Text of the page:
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Hall of Fame makes dramatic change to the rules for the 15-person centennial mega-class

Pro Football Hall of Fame Enshrinement ceremony

CANTON, OH - AUGUST 5: Denver Broncos Terrell Davis will be presented his bust, which is covered on stage at the Pro Football Hall of Fame Enshrinement ceremony on August 5, 2017 at Tom Benson Hall of Fame Stadium in Canton, Ohio. (Photo by John Leyba/The Denver Post via Getty Images)

Denver Post via Getty Images

Faced with the prospect that the Hall of Fame selection committee will revolt against an all-or-nothing vote on a 15-person centennial mega-class of enshrinees for 2020, the Hall of Fame has solved the problem.

The Hall of Fame selection committee will not vote on the 15-person centennial mega-class.

In a memo dated November 1, a copy of which PFT has obtained, the Hall of Fame selection committee is informed that they won’t be voting on the 15-person centennial mega-class.

Instead, a so-called “blue-ribbon panel” will choose 10 senior candidates, three contributor candidates, and two coaching candidates -- and the choices of the blue-ribbon panel will be final, with no vote at all by the selection committee.

It’s an astounding outcome, one that bastardizes the entire process. Since the inception of the Hall of Fame, a selection committee has determined the candidates that do, and don’t, get in. For the 15-person centennial mega-class, the usual process will be turned on its head.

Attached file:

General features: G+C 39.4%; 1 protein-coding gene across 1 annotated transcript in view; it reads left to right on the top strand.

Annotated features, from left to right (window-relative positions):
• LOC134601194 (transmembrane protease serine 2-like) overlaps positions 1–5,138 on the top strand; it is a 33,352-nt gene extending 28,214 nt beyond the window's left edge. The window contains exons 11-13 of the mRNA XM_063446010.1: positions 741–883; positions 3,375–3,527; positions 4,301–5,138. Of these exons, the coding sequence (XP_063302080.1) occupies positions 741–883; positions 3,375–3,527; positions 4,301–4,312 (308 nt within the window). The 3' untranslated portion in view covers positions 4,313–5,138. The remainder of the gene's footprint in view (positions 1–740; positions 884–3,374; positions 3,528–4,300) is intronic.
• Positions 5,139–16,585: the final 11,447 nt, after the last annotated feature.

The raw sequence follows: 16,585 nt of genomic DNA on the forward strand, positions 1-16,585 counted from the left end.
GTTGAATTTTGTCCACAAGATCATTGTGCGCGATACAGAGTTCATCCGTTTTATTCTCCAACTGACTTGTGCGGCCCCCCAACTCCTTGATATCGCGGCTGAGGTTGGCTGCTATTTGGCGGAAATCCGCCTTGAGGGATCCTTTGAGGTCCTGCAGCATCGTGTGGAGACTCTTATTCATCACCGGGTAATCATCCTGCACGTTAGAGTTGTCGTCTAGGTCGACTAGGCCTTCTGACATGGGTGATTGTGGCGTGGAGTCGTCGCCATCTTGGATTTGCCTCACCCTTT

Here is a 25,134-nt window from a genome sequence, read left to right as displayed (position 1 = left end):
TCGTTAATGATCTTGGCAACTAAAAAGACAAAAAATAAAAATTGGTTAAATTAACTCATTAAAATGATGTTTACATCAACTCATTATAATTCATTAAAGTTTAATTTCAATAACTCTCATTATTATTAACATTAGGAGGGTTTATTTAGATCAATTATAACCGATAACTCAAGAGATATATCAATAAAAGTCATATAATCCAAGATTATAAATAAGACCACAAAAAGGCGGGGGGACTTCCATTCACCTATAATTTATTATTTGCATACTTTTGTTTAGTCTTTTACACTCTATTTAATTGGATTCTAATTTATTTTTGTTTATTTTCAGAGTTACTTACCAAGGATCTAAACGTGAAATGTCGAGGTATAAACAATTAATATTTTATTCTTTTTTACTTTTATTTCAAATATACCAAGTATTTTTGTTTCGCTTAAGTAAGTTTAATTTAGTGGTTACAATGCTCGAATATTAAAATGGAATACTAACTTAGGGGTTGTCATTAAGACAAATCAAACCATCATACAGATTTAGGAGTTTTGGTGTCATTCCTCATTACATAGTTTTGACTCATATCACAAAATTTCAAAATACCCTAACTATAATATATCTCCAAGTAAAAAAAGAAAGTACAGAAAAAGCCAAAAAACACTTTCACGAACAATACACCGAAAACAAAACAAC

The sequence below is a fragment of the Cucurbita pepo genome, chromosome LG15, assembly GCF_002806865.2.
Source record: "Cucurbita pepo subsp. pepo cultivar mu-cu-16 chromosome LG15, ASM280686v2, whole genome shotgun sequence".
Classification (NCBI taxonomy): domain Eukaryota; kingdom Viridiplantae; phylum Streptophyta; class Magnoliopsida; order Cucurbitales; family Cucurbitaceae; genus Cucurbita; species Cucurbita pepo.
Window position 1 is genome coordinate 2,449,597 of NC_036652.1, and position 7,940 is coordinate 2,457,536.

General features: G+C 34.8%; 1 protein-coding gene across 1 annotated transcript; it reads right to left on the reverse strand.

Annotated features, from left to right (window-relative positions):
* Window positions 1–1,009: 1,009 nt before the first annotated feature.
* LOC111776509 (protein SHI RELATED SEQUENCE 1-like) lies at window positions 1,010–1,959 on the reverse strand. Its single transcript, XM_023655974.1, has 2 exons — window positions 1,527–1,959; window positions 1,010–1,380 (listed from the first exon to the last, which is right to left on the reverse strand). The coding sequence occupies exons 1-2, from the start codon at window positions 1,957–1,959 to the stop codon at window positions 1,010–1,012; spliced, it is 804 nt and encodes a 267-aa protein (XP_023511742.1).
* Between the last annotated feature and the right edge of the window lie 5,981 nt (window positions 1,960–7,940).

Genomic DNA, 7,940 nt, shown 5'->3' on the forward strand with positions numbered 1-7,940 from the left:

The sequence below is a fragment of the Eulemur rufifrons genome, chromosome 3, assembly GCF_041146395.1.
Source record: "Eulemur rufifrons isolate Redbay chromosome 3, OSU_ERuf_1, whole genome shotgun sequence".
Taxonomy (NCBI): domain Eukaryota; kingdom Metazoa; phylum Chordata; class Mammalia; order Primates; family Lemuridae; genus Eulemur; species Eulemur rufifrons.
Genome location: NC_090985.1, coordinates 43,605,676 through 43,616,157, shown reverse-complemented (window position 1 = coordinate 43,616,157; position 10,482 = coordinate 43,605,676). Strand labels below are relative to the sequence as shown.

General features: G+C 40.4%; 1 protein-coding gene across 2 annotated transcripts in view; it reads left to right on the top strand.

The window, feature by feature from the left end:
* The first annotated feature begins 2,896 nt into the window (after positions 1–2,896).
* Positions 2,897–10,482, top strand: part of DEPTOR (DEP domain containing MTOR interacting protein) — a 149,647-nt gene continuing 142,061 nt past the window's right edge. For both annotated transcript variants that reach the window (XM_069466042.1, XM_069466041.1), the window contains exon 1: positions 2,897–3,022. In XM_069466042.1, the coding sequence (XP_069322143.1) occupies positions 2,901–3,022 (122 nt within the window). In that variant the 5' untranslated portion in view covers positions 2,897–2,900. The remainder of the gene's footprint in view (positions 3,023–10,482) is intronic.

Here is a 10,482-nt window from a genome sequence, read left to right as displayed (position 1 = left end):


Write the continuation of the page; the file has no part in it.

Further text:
The reason for this grossly unconventional approach is obvious: It prevents the selection committee from scuttling the all-or-nothing process, to which many of them have objected, by voting “no” to the entire class. And it likewise ensures that people who otherwise would have a very hard time getting past the selection comittee (e.g., former Commissioner Paul Tagliabue) will have a chance to get in.

So, basically, the 48-person selection commitee will now be disregarded, with the judgment of the blue-ribbon panel supplanting the usual process.

The blue-ribbon panel consists of Ernie Accorsi, Bill Belichick, Jarrett Bell, Joel Bussert, John Clayton, Frank Cooney, John Czarnecki, Rick Gosselin, Elliott Harrison, Joe Horrigan, Ira Kaufman, Dick LeBeau, Jeff Legwold, John Madden, John McClain, Gary Myers, Ozzie Newsome, Sal Paolantonio, Carl Peterson, Bill Polian, Dan Pompei, Charean Williams, Chris Willis, Barry Wilner, and Ron Wolf.

Thirteen members of the blue-ribbon panel have Hall of Fame votes, but this new process shuts out the other 35, supplanting their will with Accorsi, Belichick, Bussert, Harrison, Horrigan, LeBeau, Madden, Newson, Peterson, Polian, Willis, and Wolf.

Regardless of the qualifications of specific members of the blue-ribbon panel, this procedure takes the normal authority away from the 48 duly-appointed members of the selection committee and gives it to a group that consists of 13 members of the selection committee and 12 people who have been gathered together for a one-time effort to trump the year-in, year-out work of the selection committee.

It’s wrong. It’s embarrassing. It’s an obvious effort to ram the 15-person centennial mega-class through without regard to the will of the committee that has been painstakingly (or not) selected to determine who does and doesn’t get it.

And, frankly, it should be enough to get one or more of the folks who usually vote on the Hall of Fame classes to vote with their feet.